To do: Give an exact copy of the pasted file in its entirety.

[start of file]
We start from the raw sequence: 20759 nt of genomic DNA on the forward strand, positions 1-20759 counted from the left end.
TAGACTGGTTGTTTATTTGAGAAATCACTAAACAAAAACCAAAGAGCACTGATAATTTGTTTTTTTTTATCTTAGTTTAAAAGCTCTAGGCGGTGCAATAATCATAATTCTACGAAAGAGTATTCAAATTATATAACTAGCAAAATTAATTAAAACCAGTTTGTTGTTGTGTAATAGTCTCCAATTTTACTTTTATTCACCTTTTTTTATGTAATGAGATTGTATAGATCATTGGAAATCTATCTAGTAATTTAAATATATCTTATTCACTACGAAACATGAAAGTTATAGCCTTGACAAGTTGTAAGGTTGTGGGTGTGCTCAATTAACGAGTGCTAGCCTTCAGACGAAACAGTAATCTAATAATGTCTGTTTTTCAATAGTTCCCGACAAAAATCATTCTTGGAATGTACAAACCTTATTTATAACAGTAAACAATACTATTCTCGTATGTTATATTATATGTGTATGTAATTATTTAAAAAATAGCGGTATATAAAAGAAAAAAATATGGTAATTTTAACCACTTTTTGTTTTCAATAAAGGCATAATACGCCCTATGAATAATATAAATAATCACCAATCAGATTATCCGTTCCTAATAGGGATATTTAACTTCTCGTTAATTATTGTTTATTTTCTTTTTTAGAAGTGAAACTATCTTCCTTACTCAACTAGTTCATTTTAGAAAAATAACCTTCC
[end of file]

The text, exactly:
We start from the raw sequence: 20759 nt of genomic DNA on the forward strand, positions 1-20759 counted from the left end.
TAGACTGGTTGTTTATTTGAGAAATCACTAAACAAAAACCAAAGAGCACTGATAATTTGTTTTTTTTTATCTTAGTTTAAAAGCTCTAGGCGGTGCAATAATCATAATTCTACGAAAGAGTATTCAAATTATATAACTAGCAAAATTAATTAAAACCAGTTTGTTGTTGTGTAATAGTCTCCAATTTTACTTTTATTCACCTTTTTTTATGTAATGAGATTGTATAGATCATTGGAAATCTATCTAGTAATTTAAATATATCTTATTCACTACGAAACATGAAAGTTATAGCCTTGACAAGTTGTAAGGTTGTGGGTGTGCTCAATTAACGAGTGCTAGCCTTCAGACGAAACAGTAATCTAATAATGTCTGTTTTTCAATAGTTCCCGACAAAAATCATTCTTGGAATGTACAAACCTTATTTATAACAGTAAACAATACTATTCTCGTATGTTATATTATATGTGTATGTAATTATTTAAAAAATAGCGGTATATAAAAGAAAAAAATATGGTAATTTTAACCACTTTTTGTTTTCAATAAAGGCATAATACGCCCTATGAATAATATAAATAATCACCAATCAGATTATCCGTTCCTAATAGGGATATTTAACTTCTCGTTAATTATTGTTTATTTTCTTTTTTAGAAGTGAAACTATCTTCCTTACTCAACTAGTTCATTTTAGAAAAATAACCTTCC